Hamilton and Ohlberg explain how this tactic gives China “discourse power,” as these elites parrot CCP narratives and bolster international support for the regime.  For example, former Australian Prime Minister Paul Keating, who is on the international advisory council of the China Development Bank, once boldly said that the CCP government was “the best government in the world in the last thirty years.  Full stop.”

In addition, since China has become a leading trading partner and  financial power, it can use this as leverage to coerce partners into submission. Corporate and university leaders, organisations which benefit handsomely from Chinese business, are usually active defenders of the CCP regime.

But when you get on the wrong side of China, as Australia did by calling for an independent international enquiry into COVID-19, the economic sanctions can be severe. And as many countries have discovered, when China is displeased it can arrest and take as hostage one or more of their citizens.

The CCP is very keen to break the system of US-centric alliances and to realign those participating countries against the US – the “global enemy.”  One of the key goals of China’s Belt and Road Initiative (of which the Australian state of Victoria is a signatory) is to offer an alternative system of alliances, one which increases countries’ loyalty to China, according to the authors.

The CCP also exerts great influence over ethnic Chinese people living abroad, such as by threatening to harm their family members still in China, or by getting international students to spy and report on fellow students who might deviate from the CCP line.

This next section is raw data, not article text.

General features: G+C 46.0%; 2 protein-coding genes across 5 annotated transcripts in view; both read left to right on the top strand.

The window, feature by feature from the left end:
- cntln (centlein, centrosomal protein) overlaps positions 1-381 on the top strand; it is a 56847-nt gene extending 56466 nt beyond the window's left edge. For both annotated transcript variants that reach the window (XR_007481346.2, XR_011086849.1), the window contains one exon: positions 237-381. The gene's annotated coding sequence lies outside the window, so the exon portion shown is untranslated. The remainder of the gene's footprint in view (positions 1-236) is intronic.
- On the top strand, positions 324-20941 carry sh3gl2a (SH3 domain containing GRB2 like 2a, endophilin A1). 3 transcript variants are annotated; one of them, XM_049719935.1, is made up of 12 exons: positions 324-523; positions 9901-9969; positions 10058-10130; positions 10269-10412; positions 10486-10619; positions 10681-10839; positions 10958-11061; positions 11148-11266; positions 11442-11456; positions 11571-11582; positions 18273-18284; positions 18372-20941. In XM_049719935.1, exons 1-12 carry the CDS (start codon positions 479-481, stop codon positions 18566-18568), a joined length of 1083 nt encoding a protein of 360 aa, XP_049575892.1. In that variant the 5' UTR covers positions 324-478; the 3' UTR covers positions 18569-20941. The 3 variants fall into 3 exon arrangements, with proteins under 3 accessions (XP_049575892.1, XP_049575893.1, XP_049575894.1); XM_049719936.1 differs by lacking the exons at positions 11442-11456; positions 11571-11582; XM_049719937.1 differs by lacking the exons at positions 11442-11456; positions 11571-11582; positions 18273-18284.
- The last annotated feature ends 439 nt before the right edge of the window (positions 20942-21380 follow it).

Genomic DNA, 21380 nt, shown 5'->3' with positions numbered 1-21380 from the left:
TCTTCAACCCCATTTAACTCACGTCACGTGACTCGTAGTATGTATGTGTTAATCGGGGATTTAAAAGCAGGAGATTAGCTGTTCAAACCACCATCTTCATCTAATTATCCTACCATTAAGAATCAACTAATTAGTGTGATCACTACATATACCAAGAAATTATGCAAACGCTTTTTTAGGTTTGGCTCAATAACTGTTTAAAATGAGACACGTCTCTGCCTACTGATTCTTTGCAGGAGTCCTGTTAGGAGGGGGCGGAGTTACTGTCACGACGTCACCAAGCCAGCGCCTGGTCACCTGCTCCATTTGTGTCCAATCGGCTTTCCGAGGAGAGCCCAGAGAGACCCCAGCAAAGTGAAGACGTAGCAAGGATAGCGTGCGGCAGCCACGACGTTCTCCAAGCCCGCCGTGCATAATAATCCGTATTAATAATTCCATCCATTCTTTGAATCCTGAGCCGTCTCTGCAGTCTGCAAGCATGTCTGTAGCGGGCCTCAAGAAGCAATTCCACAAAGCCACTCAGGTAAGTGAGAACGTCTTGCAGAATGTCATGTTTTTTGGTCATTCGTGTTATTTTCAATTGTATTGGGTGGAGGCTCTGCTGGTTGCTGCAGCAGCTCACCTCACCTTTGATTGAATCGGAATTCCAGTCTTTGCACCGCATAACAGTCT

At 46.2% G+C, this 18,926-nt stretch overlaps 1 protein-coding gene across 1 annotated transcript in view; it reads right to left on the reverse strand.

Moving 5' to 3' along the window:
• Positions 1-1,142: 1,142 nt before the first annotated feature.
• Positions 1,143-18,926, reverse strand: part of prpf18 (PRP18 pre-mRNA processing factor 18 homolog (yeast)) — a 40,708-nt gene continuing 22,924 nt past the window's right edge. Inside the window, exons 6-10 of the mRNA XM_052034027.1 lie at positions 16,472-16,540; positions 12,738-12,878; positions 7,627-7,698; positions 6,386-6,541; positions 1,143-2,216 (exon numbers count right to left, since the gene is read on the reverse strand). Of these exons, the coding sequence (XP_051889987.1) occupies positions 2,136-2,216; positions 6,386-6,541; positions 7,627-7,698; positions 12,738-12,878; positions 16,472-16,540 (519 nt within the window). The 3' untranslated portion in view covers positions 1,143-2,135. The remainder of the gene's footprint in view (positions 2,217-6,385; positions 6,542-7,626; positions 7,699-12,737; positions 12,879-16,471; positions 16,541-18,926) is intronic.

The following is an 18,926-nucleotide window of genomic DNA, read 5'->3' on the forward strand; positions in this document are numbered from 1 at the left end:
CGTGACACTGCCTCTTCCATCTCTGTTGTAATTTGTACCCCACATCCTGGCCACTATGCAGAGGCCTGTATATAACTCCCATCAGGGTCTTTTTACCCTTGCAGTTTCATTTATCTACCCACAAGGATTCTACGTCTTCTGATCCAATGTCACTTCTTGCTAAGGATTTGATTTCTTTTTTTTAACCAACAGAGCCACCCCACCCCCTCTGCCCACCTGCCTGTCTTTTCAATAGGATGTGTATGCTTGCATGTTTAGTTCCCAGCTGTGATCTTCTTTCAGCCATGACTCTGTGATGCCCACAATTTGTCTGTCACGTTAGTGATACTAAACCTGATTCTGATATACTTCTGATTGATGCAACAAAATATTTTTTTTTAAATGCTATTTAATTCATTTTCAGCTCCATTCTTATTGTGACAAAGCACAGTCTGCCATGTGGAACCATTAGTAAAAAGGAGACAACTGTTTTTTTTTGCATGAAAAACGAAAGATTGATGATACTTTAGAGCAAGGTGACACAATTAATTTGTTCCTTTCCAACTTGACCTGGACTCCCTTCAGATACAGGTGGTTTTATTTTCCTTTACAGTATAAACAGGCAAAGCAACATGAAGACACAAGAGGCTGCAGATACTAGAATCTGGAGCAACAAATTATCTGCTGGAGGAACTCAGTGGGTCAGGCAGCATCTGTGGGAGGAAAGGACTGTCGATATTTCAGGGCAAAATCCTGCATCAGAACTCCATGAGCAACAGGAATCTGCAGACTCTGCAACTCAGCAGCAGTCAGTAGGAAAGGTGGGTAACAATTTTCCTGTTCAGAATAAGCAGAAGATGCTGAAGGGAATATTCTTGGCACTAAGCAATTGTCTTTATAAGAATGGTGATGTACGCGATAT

While it might be natural for new great powers to exert their influence on the world order, in China’s case it is exploiting the openness of democracies to undermine democracy itself and impose its authoritarian will. In other words, China’s actions represent a threat to human rights and democracy itself.

Why would the seemingly all-powerful China attempt to reshape the world order in such a manner?  One answer is that China’s actions are more a reflection of its inherent weaknesses, rather than its strengths, according to Hamilton and Ohlberg.

For its legitimacy, the CCP has relied on strong economic growth and nationalism. But President Xi Jinping believes the CCP must do more to ensure its survival, notably by ensuring that the world order supports the CCP and by changing the way that foreign elites think of China.

If foreigners start believing that the CCP offers the best governance for China, such international recognition will create a positive feedback loop to China.  For example, if Tiananmen Square, Tibet, and the Uyghurs become global taboos, this will stop the infiltration of foreign ideas into China and bolster domestic support for the CCP.